We all know it’s important to teach our children to share and to care for the feelings of others. Julie Forbes writes below what this could mean for our kids in the future, beyond just good manners, along with some actionable steps for those of us who feel like our kids could use some extra work in this area. I definitely took note.


My little ones haven’t reached kindergarten yet, so I don’t even know if teachers hand out report cards in kindergarten.  But, if they do, I doubt I would have given it more than a passing glance.  An “S” in sharing can’t mean as much as an “A” in mathematics, right?  Turns out, it could mean even more.

A recent study published in American Journal of Public Health found a link between children’s social skills in kindergarten and their well-being in early adulthood.

The 20-year study found that children who were more likely to “share” or “be helpful” in kindergarten were also more likely to obtain higher education and hold full time jobs nearly two decades later. Students who lacked these “social competence” skills were more likely to face more negative outcomes by the age of 25, including substance abuse problems, challenges finding employment or run-ins with the law.

Janet Thompson is the director of the Early Childhood Lab School at University of California-Davis and has spent 30 years as an educator.  She says she’s not at all surprised, “that early social and emotional behavior indicates future success.”

Child Reading

How can you determine if your child is “socially competent?”  Thompson says to look for these three things in your child:

  1. They treat others with respect
  2. They treat others with kindness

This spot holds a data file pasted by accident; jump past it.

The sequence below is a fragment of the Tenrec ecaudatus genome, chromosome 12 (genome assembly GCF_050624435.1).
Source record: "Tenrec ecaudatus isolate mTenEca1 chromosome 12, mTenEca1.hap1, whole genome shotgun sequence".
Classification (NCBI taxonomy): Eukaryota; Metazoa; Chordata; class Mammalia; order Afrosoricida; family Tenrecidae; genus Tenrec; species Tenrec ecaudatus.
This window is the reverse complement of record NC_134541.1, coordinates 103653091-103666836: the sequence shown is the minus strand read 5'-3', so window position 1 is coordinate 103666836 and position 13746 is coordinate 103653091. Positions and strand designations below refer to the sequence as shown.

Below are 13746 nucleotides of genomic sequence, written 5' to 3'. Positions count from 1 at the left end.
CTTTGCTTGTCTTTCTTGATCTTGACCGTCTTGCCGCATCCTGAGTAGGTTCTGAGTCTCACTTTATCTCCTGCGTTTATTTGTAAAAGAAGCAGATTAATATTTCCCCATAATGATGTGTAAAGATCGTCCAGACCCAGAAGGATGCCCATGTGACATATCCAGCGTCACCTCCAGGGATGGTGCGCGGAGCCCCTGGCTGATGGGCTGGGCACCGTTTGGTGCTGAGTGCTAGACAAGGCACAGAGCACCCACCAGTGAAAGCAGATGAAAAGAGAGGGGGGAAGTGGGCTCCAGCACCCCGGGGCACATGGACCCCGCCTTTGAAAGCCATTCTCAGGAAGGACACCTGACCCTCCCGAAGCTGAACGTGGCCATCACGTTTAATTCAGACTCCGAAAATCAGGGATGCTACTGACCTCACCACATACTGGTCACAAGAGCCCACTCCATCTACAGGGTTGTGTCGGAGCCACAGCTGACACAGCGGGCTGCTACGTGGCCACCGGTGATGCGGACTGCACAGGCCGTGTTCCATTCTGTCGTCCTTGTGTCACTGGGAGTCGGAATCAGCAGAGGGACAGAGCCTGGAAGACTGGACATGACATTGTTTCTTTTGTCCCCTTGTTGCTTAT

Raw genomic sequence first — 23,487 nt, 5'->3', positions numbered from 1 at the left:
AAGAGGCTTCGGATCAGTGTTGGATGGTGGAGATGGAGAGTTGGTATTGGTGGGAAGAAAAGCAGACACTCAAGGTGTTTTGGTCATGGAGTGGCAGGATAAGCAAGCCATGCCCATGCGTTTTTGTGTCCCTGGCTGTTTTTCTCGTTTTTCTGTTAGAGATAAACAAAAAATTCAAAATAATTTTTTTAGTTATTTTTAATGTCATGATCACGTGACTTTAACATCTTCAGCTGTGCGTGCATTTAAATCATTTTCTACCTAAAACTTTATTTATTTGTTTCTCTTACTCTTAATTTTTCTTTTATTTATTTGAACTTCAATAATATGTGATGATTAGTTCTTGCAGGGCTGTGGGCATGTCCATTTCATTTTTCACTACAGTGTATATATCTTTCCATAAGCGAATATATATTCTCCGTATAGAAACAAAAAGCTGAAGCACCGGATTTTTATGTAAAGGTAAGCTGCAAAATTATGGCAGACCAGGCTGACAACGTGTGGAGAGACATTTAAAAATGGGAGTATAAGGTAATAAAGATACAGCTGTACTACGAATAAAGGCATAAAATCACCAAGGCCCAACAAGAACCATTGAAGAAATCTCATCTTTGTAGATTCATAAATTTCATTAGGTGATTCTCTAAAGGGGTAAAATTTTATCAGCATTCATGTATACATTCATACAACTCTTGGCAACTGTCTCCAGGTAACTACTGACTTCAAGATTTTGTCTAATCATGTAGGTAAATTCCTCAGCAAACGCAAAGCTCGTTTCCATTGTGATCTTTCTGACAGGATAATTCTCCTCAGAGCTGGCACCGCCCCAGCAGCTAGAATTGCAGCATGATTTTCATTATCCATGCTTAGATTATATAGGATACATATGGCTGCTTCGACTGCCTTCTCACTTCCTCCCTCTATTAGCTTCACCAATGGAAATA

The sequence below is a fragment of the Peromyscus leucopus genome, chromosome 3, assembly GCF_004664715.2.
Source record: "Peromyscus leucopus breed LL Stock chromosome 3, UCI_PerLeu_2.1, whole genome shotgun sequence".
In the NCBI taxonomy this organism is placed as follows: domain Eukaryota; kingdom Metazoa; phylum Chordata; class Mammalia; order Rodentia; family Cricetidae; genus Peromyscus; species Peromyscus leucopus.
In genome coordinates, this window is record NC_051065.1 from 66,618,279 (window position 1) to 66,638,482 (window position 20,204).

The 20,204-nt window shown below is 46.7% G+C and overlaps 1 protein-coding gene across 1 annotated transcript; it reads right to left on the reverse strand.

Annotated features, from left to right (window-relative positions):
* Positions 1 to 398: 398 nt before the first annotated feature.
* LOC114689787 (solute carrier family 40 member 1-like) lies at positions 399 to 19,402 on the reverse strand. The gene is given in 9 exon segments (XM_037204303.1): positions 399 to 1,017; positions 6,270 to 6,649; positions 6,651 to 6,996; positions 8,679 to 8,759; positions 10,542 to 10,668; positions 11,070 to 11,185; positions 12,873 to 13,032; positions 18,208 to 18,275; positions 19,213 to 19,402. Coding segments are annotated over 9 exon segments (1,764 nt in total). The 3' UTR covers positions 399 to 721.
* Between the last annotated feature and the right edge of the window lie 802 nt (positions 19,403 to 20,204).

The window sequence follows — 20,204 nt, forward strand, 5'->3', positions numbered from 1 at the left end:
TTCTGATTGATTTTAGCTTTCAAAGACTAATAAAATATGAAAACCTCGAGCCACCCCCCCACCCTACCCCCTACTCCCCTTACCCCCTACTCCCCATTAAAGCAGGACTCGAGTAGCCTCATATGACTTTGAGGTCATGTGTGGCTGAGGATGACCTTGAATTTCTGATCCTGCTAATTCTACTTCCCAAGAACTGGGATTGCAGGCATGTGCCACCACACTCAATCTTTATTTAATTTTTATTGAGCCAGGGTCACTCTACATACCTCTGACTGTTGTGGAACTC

3. They care for property

If your child is lacking in these areas, don’t despair.  There is plenty of opportunity for growth throughout the years.  

“One of the most effective techniques I usually recommend is doing a lot of social role playing with you (the parent) primarily playing the role of a peer,” Thompson says.

This helps your child understand someone else’s perspective.  Ask simple questions like, “Huh, I wonder how he felt when A, B or C happened?”  Thompson says, “Just wonder together about something, rather than making a critical comment about it.  Then demonstrate what you would do.”

Thompson says parents can do this throughout the day, using a younger sibling in that role-playing scenario.  If your child takes a toy away from the baby, ask the older child, “how do you think that made the baby feel?” instead of saying, “Don’t take that away from her!”

This role-playing exercise helps children understand the consequences of their actions.  Another way to incorporate this into your daily routine is at story time.  After you’ve finished reading a book, ask your child how each of the characters may have felt in specific situations.

Thompson says the key in teaching your child to be respectful is to make sure rules and consequences don’t sound and feel arbitrary.  “A child needs to make sense of a rule or consequence to have it affect change in his behavior.”  You not only need to state the rule, but also the why.

“If it seems arbitrary or capricious or seems to be coming out of the anger of the parent or authority figure, it won’t make a difference,” Thompson says.  She continues, “It will generate fear.  It sometimes generates the desire to avoid that kind of punishment next time, but that can easily include hiding and lying as a child gets older, figuring out work-arounds, rather than incorporating the principles and values that you think you’re teaching.”

Thompson says some researchers think that considering the perspective of someone else before you act is the crux of developing pro-social skills.  And, according to this study, perhaps its the secret to future success.

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